Here’s another deep chink in the armor of the braindead zealots who claim Linux is inherently more secure than Windows. Julien Tinnes and Tavis Ormandy have found what could be the widest ranging vulnerability yet discovered in the Linux kernel.
Affected versions include all Linux 2.4 and2.6 versions since May 2001. This spans 2.4.4 up to and including 184.108.40.206 in the 2.4 kernel and every iteration of 2.6 from 2.6.0 up to and including 220.127.116.11.
What is this vulnerability all about? Functions in certain kernel routines are left uninitialized, so pointers aren’t validated before dereferencing. This allows local execution of code (sample POC available in both articles linked above) which compromises the machine. Compromise? Yes, pwnt.
These are known affected modules according to Redhat’s bugzilla:
That thread offers mitigation possibilities (and some commenters — see #32 and #48 — explain why those steps won’t work). According to post #27 in that thread, the exploit is already being used (as of about a week ago as I write this) to attack machines: “They entered the system through a web application exploit and then used the exploit to gain a root shell.”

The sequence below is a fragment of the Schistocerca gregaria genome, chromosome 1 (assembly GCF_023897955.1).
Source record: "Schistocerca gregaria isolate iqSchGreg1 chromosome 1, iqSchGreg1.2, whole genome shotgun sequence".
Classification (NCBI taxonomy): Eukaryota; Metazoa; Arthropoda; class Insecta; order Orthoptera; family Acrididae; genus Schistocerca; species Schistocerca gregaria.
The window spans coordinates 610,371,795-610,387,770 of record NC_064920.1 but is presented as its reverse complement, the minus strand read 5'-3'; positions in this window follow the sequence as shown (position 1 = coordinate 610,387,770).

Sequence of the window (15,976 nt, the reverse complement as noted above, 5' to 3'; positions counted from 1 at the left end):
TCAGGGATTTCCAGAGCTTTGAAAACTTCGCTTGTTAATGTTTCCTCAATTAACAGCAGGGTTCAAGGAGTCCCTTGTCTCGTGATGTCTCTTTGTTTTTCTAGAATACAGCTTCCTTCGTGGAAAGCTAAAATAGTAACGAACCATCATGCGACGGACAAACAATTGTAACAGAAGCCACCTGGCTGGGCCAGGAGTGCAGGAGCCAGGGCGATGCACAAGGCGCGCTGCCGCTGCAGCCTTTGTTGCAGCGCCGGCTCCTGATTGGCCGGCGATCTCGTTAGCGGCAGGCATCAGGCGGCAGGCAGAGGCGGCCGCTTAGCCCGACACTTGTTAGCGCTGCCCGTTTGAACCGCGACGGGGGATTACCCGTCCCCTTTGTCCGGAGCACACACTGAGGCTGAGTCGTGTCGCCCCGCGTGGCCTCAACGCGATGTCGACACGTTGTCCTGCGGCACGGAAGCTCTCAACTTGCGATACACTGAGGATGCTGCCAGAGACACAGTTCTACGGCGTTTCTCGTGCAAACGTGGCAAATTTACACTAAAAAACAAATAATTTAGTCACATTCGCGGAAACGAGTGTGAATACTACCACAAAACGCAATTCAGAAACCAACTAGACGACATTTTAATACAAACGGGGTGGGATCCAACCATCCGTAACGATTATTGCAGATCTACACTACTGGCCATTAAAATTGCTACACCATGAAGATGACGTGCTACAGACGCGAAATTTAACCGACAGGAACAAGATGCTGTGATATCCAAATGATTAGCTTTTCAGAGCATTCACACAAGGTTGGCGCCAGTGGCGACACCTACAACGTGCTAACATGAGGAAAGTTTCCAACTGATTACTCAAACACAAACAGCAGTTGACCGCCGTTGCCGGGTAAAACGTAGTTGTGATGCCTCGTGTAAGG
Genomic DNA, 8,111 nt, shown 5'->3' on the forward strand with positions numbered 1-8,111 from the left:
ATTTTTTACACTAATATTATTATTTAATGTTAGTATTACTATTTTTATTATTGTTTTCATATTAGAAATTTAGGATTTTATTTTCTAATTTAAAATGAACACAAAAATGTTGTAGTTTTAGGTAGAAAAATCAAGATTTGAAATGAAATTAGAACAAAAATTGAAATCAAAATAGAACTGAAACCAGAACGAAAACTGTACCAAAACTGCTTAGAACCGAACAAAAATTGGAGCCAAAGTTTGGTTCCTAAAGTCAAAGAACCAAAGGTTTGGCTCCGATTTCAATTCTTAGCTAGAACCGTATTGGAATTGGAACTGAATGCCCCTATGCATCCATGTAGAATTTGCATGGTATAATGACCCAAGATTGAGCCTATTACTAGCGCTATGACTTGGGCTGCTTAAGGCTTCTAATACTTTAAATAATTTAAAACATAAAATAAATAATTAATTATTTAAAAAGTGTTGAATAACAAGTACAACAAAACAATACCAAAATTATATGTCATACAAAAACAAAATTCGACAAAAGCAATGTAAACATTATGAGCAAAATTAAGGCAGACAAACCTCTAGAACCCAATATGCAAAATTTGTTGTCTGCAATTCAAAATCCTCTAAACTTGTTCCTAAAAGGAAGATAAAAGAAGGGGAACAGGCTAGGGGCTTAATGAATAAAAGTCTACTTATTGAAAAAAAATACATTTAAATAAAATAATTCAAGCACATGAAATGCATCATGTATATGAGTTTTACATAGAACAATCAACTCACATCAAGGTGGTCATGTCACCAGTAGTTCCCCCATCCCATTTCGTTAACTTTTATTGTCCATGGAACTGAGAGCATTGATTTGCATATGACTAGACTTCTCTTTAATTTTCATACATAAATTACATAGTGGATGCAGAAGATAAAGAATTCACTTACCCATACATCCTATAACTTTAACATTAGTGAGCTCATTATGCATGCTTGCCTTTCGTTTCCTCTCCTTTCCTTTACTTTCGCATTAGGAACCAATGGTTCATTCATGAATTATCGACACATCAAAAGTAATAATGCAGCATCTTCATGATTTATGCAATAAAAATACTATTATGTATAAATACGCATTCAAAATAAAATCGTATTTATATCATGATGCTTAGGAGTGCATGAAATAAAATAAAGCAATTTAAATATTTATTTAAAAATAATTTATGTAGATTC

This gets to the bigger problems of security. If you think of Linux as only the kernel or even the kernel plus the utilities that make it a functioning operating system, you’re seeing only one layer of vulnerability. Add another layer of complexity with various software and you’re adding more complexity and, accordingly exponentially more layers of vulnerability. If someone can get in through one door, he can often find “keys” to open other doors. That in a nutshell is what happens in cases like #27 in the Redhat bugzilla thread.
Fedora, Debian, and Ubuntu have reportedly already patched for this kernel issue. UPDATE: So has Slackware for -current and 12.2; patches are available for other releases with both 2.4 and 2.6 kernels.